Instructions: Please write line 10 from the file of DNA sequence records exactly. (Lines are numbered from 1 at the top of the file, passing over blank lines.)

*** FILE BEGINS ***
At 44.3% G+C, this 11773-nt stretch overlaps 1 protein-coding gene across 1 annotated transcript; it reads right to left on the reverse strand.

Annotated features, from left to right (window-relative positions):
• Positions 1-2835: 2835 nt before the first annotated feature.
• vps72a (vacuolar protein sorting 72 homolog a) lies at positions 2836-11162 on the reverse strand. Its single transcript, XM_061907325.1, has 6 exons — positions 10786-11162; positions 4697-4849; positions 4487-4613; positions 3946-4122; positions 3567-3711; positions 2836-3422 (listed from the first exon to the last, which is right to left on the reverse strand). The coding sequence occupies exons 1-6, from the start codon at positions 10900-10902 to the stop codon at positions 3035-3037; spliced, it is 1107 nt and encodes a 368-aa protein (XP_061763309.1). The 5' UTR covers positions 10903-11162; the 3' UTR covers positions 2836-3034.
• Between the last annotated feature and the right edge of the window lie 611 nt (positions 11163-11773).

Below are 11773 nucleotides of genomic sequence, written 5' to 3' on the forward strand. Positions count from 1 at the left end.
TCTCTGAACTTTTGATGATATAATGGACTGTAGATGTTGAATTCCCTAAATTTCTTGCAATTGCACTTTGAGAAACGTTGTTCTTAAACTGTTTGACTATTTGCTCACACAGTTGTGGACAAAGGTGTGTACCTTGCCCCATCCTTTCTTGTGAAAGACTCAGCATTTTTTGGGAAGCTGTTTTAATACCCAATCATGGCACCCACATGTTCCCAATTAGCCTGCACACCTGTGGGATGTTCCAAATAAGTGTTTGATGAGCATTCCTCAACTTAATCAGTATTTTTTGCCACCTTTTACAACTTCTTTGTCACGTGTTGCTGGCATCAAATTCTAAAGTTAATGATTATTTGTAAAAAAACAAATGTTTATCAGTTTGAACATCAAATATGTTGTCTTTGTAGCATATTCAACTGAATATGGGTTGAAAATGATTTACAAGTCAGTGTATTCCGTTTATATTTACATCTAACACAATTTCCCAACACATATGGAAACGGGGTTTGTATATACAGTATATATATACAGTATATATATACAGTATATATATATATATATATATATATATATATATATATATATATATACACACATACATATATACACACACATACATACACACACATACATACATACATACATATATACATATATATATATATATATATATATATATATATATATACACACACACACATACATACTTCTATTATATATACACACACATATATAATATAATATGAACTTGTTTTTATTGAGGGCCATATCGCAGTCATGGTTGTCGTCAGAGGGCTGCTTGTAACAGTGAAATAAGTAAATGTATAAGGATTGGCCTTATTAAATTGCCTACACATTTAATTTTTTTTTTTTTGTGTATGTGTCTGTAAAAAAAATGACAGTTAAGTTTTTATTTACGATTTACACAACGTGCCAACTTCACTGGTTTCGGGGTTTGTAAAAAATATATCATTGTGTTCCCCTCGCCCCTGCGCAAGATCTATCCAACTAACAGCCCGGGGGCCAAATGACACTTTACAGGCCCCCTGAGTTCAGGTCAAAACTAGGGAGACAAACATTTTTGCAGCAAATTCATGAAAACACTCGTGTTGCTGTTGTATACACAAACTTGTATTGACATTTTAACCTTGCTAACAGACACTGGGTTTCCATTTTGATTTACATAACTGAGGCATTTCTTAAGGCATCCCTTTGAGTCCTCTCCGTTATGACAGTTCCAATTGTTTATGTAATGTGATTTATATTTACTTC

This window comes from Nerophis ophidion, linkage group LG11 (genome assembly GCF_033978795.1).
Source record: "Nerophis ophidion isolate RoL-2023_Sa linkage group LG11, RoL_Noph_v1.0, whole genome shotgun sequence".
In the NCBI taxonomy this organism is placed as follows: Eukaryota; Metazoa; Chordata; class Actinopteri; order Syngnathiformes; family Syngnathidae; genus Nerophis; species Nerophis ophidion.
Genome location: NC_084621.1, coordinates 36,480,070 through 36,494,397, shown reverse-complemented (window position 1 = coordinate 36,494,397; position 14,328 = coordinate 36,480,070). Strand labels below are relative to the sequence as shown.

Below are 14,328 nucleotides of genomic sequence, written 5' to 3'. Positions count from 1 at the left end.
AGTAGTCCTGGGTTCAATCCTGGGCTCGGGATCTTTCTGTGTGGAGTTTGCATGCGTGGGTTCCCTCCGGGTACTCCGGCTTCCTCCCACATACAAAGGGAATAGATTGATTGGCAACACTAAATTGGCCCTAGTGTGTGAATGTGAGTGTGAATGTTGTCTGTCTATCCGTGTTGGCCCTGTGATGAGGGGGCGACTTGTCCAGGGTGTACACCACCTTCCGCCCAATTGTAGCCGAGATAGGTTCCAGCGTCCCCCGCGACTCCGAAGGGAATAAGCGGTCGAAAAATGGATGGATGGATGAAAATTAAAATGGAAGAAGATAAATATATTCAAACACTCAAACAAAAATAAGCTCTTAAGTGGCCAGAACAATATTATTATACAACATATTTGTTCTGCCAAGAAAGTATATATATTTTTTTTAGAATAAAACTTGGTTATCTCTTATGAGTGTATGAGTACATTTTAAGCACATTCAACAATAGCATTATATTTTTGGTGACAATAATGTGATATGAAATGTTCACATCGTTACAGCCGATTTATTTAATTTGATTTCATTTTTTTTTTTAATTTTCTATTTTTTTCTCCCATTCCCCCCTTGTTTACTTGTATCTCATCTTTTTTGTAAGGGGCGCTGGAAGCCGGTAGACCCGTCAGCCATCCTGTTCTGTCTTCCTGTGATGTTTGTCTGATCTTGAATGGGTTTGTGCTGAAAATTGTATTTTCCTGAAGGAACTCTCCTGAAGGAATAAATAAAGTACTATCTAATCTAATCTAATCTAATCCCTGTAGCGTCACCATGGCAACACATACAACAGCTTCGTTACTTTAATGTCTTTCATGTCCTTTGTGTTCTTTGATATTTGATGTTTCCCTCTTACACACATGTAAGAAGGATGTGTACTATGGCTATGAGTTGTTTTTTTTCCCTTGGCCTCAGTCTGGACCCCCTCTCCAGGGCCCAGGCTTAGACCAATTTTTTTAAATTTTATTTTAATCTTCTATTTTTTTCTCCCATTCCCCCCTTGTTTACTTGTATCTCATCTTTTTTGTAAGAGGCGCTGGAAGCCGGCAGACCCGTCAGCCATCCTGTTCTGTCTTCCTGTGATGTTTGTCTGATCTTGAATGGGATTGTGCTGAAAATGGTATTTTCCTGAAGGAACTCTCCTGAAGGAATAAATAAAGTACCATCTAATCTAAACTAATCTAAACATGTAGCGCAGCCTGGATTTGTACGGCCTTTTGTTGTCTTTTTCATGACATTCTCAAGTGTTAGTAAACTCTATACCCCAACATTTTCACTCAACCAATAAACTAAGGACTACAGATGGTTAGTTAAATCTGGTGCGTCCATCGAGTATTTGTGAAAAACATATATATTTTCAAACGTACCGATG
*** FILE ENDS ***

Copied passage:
In the NCBI taxonomy this organism is placed as follows: Eukaryota; Metazoa; Chordata; class Actinopteri; order Syngnathiformes; family Syngnathidae; genus Nerophis; species Nerophis ophidion.